Monday Morning Motivation: Jugaad – the art of frugal innovation
When the flight attendant overloads the airplane cabin with air fresher, so much so that it chokes you, you, know you are landing in India. As you step out of the airport, the smell, the people, the animals and the auto-rickshaws politely drill one common message into your sophisticated head: “Welcome to India, therefore … Please Kindly Adjust.”
Adjustment is a way of life in India. Systems are broken and they do not, for the most part, get fixed. Instead, ingenious attempts are made to circumvent the broken system, for two reasons: the painful ordeal of battling government bureaucracy, and the frugalness that is in the DNA of most Indians. Everyone is scrambling to live the best possible life with the least possible resources. Life seems like a constant compromise.
Interestingly, this situation has resulted in a new class of innovation – a class not led by scientists using expensive resources, but one led by every housewife, street hawker, farmer, transporter or trader. Here innovation is led by creativity, common sense and, more importantly, the need to survive. There is even a colloquial name for this class of innovation for adjustment – Jugaad. Jugaad means a workaround solution with limited resources. Management gurus now call this ‘frugal innovation.’
Jugaad is seen in every aspect of life here. Last week, I was chugging along a dusty road complaining about the humid heat in Mumbai, when I observed a little girl on her way to school. She was maybe nine or ten years old, and in addition to carrying her younger brother on the back seat of her bicycle, she was balancing brutally heavy school bags and lunch boxes while simultaneously battling rickshaw drivers and pedestrians on the street. The girl had constructed a secure but easily detachable belt to the backseat to hold her brother, in addition to a small adjustable ‘rear view’ mirror to keep an eye on the child. On one hand, it is painful to see a little girl burdened with such responsibilities. But on the other hand, it is refreshing to see how cleverly she had managed to use scare resources to meet that responsibility with a smiling face. If necessity is the mother of invention, then India must be the mother of necessity.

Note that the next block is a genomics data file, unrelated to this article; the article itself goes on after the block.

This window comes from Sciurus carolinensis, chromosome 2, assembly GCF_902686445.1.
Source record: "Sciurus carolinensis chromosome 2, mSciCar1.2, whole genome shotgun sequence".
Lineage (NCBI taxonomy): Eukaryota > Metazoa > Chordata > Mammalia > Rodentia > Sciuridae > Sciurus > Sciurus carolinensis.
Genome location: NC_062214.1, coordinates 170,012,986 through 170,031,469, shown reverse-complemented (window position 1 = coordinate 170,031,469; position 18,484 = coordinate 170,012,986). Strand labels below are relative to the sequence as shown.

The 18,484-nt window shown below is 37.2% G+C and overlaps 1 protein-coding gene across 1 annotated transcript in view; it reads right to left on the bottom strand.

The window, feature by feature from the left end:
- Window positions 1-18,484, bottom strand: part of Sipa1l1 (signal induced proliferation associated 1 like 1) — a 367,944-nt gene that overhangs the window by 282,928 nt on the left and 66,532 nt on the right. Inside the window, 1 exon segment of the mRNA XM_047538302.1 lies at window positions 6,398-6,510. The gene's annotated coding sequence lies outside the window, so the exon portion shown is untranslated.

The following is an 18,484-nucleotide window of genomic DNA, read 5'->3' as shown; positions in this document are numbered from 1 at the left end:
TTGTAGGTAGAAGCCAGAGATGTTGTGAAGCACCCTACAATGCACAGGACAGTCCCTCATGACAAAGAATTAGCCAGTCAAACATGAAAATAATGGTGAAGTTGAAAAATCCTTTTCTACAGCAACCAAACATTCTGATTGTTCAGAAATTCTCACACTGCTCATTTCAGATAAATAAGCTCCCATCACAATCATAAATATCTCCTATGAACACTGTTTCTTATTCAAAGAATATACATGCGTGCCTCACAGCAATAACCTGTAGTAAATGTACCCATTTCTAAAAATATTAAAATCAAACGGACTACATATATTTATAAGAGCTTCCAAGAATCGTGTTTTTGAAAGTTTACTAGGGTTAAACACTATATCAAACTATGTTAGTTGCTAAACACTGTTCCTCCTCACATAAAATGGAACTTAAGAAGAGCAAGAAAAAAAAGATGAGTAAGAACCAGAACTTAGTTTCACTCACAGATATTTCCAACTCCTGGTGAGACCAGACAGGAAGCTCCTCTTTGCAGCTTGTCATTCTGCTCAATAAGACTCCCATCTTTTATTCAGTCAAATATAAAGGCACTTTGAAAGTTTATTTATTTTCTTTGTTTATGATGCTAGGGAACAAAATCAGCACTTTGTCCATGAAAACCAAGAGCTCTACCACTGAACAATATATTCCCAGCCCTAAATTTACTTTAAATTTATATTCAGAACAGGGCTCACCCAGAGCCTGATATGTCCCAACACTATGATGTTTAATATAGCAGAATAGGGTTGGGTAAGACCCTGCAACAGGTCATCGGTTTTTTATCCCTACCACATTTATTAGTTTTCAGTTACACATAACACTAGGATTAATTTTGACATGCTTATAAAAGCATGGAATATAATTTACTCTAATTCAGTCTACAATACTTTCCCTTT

The power of Jugaad is amplified in the rural areas where resources are scarcer and the needs more pressing. Recently, I was reading about how a farmer in a drought-affected rural area of Gujarat converted his old motorcycle into a tractor. The low cost innovation idea caught on to many other farmers in the village who realized that the cost-benefit is better than using two cows to drag a plow. Many such innovations have cropped up in rural India including pesticide sprayer bicycles, mud cooled refrigerators and even a device for women that eases the burden of carrying water atop their heads for long distances. The concept of Jugaad is finding its way into large-scale industries in India as well. When I worked on the Tata Nano – the world’s most affordable car produced by industry giant Tata Motors — some of the most brilliant ideas in cost reduction were inspired by studying the mindset of two wheeler users in India who carry a family of three or four on a single motorbike.
Despite the positives, I am still wary of our “Please Kindly Adjust” attitude. I noticed how all these innovations are in some way a result of the need to circumvent the core issue of lack of access to basic amenities like electricity, water, transportation and agricultural tools. With due respect to Jugaad, I often wonder if circumventing the problem of access to basic amenities with stray examples of ingenious innovation is the answer to sustainable development in India. I believe we cannot lose focus on the core issues of food, water, health and hygiene, which are fundamental to development. We will need to build institutional mechanisms to innovate more systematically, while keeping our tradition of frugality.
The art of Jugaad is well placed for an India where there is so much hardship in securing daily needs for so many. The overwhelming force of life here that drives people to create their own solutions to intractable problems is inspiring. This is evidence of the resiliency of the human spirit, and if there is anywhere that can come up with its own innovative solutions, it is India. What will be truly ingenious is to see is how we leverage our frugal innovation strength to attack core issues and not circumvent them.
Cherian is an Acumen Fund Global Fellow working in Mumbai, India with Dial 1298 for Ambulance, which focuses on providing affordable emergency medical response services. Cherian is from India and has a business consulting background in healthcare and retail. He has also developed innovative low cost solutions for emerging markets with the Tata Group in India. Cherian holds a M.S. in Industrial Engineering with a focus on humanitarian applications from Georgia Institute of Technology and a B.E. in Mechanical Engineering from College of Engineering Pune.